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Arts & Entertainments

ZMirage CEO, Teju Kareem bags Honourary Doctorate in Benin Republic

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ZMirage CEO, Teju Kareem bags Honourary Doctorate in Benin Republic

F

or his years of committed and selfless service to the creative industry sector of the Republic of Benin, Nigerian artiste, theatre technician and businessman, Teju Kareem, was on Wednesday, honored in Porto Novo, the Republic’s prime cultural city. Alongside eight other recipients, the Managing Director, Chief Executive Officer of ZMirage Multimedia Company, was conferred with a Doctor of Philosophy (Honoris Causa) in Public Administration by the EDEXCEL University, based in Ifangni town, a few kilometers from the Nigeria-Benin border.

 

In the letter of nomination, the Council of the university said the popular theatre technician and scenographer was considered worthy of the award because of his “relentless service to the good of the people of the Republic.”

 

The ceremony was held Wednesday, December 4, in the course of the school’s 2019 Matriculation,Convocation & Honorary Award Programme at the Palace Bayol (Cultural Centre) of the city of Porto Novo; and was witnessed by about 300 people, including eminent guests in the academic circles of both Benin and Nigeria; and parents and guardians of some of the graduating and  matriculating students.

 

 

Past recipients of the award include: His Royal Highness Alhaji (Dr.) Sule Gambari, Emir of Ilorin and Chancellor Nnamdi Azikiwe University, Awka Anambra State (2008); His Excellency Ibhahim Shekarau, former governor of Kano state, 2008;  and His Excellency, Alhaji Mahmud Aliyu Shinkafi, former governor of Zamfara State, 2010, among others. President and Chancellor of the university, Professor Emmanuel Odeh Ogbeh, urged Kareem to continue with his “selfless service to the cause of humanity; and urged the students to emulate such virtues of service.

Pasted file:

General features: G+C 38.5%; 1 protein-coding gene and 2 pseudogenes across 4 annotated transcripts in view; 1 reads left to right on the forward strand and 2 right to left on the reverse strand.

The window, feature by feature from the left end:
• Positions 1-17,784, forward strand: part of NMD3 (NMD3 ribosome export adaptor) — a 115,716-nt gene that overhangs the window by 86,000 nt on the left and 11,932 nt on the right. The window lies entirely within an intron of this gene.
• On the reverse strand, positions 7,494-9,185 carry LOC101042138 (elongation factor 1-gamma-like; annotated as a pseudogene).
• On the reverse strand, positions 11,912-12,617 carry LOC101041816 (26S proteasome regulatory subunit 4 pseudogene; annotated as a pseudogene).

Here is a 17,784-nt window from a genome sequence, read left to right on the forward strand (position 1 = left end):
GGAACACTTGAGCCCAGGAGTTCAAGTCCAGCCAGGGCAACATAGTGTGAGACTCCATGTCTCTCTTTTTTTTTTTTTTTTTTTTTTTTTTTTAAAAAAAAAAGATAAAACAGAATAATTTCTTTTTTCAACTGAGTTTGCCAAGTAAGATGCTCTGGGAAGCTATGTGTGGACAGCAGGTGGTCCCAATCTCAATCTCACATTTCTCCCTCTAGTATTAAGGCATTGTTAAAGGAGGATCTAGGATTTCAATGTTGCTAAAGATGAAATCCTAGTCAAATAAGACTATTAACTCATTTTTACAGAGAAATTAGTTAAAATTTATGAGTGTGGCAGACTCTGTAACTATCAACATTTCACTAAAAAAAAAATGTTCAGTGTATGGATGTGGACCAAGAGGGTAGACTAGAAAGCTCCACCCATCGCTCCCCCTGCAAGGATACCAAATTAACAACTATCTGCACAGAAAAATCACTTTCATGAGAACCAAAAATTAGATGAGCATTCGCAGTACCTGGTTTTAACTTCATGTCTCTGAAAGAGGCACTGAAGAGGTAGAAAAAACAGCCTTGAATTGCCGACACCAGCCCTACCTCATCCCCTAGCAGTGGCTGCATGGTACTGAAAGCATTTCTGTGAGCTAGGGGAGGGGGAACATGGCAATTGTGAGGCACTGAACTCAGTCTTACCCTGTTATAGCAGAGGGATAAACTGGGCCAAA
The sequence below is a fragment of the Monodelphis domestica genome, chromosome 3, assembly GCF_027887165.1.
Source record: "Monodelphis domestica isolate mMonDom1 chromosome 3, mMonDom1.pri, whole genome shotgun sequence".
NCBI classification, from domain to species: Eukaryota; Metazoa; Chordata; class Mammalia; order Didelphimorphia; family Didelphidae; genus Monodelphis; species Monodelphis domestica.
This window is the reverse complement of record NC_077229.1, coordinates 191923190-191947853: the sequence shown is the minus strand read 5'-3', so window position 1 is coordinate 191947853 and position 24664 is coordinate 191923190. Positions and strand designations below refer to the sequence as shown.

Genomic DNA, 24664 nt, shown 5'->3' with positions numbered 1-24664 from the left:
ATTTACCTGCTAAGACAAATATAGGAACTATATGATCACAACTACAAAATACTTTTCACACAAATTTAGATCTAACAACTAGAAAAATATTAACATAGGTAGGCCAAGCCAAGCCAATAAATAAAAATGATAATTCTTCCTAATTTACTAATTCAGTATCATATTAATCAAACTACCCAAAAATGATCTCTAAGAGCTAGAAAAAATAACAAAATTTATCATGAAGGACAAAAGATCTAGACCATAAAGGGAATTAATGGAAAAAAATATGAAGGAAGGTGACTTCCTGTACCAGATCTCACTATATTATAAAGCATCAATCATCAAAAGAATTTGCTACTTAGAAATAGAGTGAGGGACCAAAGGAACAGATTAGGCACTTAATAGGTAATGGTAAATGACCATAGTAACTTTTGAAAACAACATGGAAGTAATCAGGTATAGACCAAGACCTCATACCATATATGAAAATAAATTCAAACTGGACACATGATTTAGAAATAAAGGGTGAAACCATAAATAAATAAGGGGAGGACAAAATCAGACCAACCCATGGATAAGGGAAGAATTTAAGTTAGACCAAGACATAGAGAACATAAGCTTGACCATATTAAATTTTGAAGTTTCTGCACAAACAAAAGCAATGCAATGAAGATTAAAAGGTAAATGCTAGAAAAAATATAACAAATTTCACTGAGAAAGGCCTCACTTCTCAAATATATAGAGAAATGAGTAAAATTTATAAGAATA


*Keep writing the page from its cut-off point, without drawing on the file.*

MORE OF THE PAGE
He stressed that the university’s motto remains “Education for Innovation and Self-Reliance as this is the only way Africa can liberate itself from its many challenges. The school, he said, is affiliated to over 40 institutions of higher learning “to ensure quality assurance”. Founded in Nigeria in 2009 as the Institute of Business Technology Management of Nigeria, the school relocated and was upgraded to a full university status in Benin Republic in April 2014.

 

Among the contributions cited in his name were: technical direction of the visit of Pope Francis to the Republic in 2011, which was considered groundbreaking; Technical Producer SICA and CIOFF (International Council of Organisations of Folklore Festival and Folk Arts), Cotonou 2012; Technical producer Miss Benin; Technical Producer Miss Malaika Benin Republic, which changed the character of such showbiz event in the republic – it was adjudged the best of such an event in the history of the country; Director General International of Igbale Aiye, a UNESCO heritage site; coordination of the campaign and eventual investiture of then President Boni Yayi in 2013, said to be an experiential event that is yet to be equaled; the staging of the Miss Malaika Beauty Pageant.